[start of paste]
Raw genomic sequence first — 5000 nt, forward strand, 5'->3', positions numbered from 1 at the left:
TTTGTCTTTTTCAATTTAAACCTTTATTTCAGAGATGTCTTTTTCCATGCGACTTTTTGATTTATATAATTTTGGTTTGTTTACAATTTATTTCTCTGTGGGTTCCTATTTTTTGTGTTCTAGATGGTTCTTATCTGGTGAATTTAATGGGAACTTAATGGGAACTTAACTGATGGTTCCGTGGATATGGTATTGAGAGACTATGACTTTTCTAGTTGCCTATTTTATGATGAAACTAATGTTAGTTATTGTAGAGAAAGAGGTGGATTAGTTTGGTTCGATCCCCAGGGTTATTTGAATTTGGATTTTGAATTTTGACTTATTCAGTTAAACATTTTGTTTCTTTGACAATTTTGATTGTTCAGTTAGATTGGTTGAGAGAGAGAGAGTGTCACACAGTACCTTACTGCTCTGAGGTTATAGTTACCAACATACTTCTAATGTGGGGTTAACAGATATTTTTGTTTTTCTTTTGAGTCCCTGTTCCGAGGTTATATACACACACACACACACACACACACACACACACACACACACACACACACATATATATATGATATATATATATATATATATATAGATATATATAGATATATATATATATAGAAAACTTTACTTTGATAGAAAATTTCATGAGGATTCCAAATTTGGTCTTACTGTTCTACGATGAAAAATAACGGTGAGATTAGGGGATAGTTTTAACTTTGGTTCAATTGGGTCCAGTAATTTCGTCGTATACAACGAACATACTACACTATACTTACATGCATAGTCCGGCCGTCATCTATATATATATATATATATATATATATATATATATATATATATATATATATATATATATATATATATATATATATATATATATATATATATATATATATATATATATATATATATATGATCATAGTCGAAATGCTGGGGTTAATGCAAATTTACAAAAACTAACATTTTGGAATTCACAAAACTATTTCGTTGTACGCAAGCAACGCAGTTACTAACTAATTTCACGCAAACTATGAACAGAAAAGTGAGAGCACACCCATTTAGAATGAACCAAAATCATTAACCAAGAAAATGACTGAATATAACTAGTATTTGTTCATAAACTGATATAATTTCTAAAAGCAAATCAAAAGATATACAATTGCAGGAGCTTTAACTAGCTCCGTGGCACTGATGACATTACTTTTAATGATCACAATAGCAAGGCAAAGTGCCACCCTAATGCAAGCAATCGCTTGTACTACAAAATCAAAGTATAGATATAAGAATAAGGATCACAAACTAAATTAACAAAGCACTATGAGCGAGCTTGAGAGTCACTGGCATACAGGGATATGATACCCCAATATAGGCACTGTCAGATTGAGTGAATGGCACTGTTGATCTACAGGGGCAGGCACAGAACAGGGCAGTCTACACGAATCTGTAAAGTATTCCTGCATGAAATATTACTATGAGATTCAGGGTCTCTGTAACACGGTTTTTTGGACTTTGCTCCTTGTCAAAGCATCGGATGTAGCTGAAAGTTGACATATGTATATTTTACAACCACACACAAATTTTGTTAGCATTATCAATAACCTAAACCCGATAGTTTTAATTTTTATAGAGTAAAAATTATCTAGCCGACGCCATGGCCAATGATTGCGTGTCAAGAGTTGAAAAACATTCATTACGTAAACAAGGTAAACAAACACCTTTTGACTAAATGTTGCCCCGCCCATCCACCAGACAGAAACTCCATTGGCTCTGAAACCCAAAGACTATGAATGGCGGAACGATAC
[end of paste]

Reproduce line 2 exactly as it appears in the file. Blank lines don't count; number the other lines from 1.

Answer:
TTTGTCTTTTTCAATTTAAACCTTTATTTCAGAGATGTCTTTTTCCATGCGACTTTTTGATTTATATAATTTTGGTTTGTTTACAATTTATTTCTCTGTGGGTTCCTATTTTTTGTGTTCTAGATGGTTCTTATCTGGTGAATTTAATGGGAACTTAATGGGAACTTAACTGATGGTTCCGTGGATATGGTATTGAGAGACTATGACTTTTCTAGTTGCCTATTTTATGATGAAACTAATGTTAGTTATTGTAGAGAAAGAGGTGGATTAGTTTGGTTCGATCCCCAGGGTTATTTGAATTTGGATTTTGAATTTTGACTTATTCAGTTAAACATTTTGTTTCTTTGACAATTTTGATTGTTCAGTTAGATTGGTTGAGAGAGAGAGAGTGTCACACAGTACCTTACTGCTCTGAGGTTATAGTTACCAACATACTTCTAATGTGGGGTTAACAGATATTTTTGTTTTTCTTTTGAGTCCCTGTTCCGAGGTTATATACACACACACACACACACACACACACACACACACACACACACACACACATATATATATGATATATATATATATATATATATAGATATATATAGATATATATATATATAGAAAACTTTACTTTGATAGAAAATTTCATGAGGATTCCAAATTTGGTCTTACTGTTCTACGATGAAAAATAACGGTGAGATTAGGGGATAGTTTTAACTTTGGTTCAATTGGGTCCAGTAATTTCGTCGTATACAACGAACATACTACACTATACTTACATGCATAGTCCGGCCGTCATCTATATATATATATATATATATATATATATATATATATATATATATATATATATATATATATATATATATATATATATATATATATATATATATATATATATATATATATATATATATGATCATAGTCGAAATGCTGGGGTTAATGCAAATTTACAAAAACTAACATTTTGGAATTCACAAAACTATTTCGTTGTACGCAAGCAACGCAGTTACTAACTAATTTCACGCAAACTATGAACAGAAAAGTGAGAGCACACCCATTTAGAATGAACCAAAATCATTAACCAAGAAAATGACTGAATATAACTAGTATTTGTTCATAAACTGATATAATTTCTAAAAGCAAATCAAAAGATATACAATTGCAGGAGCTTTAACTAGCTCCGTGGCACTGATGACATTACTTTTAATGATCACAATAGCAAGGCAAAGTGCCACCCTAATGCAAGCAATCGCTTGTACTACAAAATCAAAGTATAGATATAAGAATAAGGATCACAAACTAAATTAACAAAGCACTATGAGCGAGCTTGAGAGTCACTGGCATACAGGGATATGATACCCCAATATAGGCACTGTCAGATTGAGTGAATGGCACTGTTGATCTACAGGGGCAGGCACAGAACAGGGCAGTCTACACGAATCTGTAAAGTATTCCTGCATGAAATATTACTATGAGATTCAGGGTCTCTGTAACACGGTTTTTTGGACTTTGCTCCTTGTCAAAGCATCGGATGTAGCTGAAAGTTGACATATGTATATTTTACAACCACACACAAATTTTGTTAGCATTATCAATAACCTAAACCCGATAGTTTTAATTTTTATAGAGTAAAAATTATCTAGCCGACGCCATGGCCAATGATTGCGTGTCAAGAGTTGAAAAACATTCATTACGTAAACAAGGTAAACAAACACCTTTTGACTAAATGTTGCCCCGCCCATCCACCAGACAGAAACTCCATTGGCTCTGAAACCCAAAGACTATGAATGGCGGAACGATAC